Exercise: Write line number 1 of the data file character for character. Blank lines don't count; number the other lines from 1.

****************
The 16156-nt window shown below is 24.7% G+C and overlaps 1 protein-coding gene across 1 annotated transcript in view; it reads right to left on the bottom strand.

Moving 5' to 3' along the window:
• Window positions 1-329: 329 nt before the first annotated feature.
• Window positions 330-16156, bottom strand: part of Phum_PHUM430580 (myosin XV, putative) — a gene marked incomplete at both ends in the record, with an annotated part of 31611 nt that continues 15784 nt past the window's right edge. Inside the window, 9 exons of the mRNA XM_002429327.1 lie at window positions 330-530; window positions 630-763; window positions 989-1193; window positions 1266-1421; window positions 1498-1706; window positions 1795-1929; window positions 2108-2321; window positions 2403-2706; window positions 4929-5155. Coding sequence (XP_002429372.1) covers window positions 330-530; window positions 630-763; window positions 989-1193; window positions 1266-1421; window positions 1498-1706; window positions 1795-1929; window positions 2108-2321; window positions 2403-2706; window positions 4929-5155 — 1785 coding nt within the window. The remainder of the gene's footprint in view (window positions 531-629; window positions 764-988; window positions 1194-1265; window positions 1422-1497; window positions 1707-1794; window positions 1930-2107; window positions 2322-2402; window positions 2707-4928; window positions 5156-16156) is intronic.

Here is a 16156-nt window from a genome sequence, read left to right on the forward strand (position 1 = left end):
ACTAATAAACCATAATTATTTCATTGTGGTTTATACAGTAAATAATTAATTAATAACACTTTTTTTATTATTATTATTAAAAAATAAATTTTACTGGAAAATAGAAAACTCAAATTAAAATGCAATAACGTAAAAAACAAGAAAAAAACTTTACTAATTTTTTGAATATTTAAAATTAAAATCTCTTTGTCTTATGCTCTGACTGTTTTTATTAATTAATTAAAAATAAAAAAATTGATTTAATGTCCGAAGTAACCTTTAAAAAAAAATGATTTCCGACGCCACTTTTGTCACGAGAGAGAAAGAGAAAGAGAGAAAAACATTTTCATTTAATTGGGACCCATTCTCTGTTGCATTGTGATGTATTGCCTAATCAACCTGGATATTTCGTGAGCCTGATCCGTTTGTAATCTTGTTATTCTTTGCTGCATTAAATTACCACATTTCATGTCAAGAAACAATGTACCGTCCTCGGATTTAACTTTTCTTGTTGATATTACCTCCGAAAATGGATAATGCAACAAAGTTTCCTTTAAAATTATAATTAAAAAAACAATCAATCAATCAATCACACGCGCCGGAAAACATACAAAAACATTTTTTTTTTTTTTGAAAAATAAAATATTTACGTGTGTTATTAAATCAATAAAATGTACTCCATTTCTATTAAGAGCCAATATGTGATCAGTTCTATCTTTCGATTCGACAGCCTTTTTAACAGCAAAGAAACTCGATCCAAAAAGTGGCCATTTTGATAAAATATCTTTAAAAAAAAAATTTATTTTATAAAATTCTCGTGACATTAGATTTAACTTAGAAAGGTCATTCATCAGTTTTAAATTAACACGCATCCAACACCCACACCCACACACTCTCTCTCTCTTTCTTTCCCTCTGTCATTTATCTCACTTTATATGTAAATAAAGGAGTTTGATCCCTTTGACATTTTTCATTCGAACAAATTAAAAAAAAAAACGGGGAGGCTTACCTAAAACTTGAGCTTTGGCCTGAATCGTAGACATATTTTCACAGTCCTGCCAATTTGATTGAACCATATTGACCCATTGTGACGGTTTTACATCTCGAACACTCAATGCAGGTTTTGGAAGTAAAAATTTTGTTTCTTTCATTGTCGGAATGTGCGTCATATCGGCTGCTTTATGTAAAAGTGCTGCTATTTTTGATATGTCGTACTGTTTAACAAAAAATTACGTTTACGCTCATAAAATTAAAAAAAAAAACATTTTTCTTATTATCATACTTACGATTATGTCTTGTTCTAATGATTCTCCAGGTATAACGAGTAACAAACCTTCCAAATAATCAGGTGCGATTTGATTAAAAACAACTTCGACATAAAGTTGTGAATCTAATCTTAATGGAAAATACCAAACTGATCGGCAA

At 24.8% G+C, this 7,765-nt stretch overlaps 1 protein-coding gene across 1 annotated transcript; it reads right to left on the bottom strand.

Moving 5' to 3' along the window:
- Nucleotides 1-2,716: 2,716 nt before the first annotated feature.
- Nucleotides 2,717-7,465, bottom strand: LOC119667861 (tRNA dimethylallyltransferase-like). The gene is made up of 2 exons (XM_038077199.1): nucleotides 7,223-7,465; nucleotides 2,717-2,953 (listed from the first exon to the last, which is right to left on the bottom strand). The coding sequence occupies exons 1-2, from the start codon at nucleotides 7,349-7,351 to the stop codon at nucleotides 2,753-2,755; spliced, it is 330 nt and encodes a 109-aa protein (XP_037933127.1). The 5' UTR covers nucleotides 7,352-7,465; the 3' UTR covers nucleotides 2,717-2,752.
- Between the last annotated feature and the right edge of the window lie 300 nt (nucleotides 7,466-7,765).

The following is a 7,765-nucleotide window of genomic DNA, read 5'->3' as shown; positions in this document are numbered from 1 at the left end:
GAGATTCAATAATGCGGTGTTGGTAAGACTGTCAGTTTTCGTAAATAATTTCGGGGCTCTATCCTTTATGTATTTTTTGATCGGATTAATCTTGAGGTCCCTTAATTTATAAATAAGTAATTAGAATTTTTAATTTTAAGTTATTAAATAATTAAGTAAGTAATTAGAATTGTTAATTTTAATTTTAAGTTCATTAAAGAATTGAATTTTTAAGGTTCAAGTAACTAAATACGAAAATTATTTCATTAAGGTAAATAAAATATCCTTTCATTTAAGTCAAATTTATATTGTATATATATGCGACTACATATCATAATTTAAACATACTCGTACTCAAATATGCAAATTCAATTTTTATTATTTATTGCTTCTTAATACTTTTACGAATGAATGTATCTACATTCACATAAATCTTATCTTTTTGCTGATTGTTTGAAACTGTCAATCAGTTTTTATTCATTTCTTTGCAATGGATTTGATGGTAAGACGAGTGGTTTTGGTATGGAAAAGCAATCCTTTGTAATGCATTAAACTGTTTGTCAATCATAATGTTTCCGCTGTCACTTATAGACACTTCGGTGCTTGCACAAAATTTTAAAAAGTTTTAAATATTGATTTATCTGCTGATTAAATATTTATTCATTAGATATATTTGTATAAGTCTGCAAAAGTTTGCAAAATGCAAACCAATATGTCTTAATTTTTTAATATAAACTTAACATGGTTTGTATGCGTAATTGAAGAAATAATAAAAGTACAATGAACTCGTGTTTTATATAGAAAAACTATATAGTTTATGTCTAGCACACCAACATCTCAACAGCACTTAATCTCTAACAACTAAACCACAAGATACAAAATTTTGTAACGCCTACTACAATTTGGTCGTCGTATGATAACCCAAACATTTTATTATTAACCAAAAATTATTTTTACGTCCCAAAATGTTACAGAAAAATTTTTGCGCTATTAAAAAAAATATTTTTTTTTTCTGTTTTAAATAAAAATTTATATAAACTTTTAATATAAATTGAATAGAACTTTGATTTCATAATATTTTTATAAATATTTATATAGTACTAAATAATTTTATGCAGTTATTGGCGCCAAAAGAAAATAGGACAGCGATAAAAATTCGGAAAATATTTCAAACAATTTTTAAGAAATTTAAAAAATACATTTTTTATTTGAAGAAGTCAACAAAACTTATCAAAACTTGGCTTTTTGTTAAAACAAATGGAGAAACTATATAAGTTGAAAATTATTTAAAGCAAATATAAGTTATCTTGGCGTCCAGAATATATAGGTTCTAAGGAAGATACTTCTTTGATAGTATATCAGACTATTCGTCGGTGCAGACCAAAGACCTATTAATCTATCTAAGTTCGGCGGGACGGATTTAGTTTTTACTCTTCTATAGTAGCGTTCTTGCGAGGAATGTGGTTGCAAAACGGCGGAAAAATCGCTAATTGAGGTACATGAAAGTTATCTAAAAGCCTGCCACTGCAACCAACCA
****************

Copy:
The 16156-nt window shown below is 24.7% G+C and overlaps 1 protein-coding gene across 1 annotated transcript in view; it reads right to left on the bottom strand.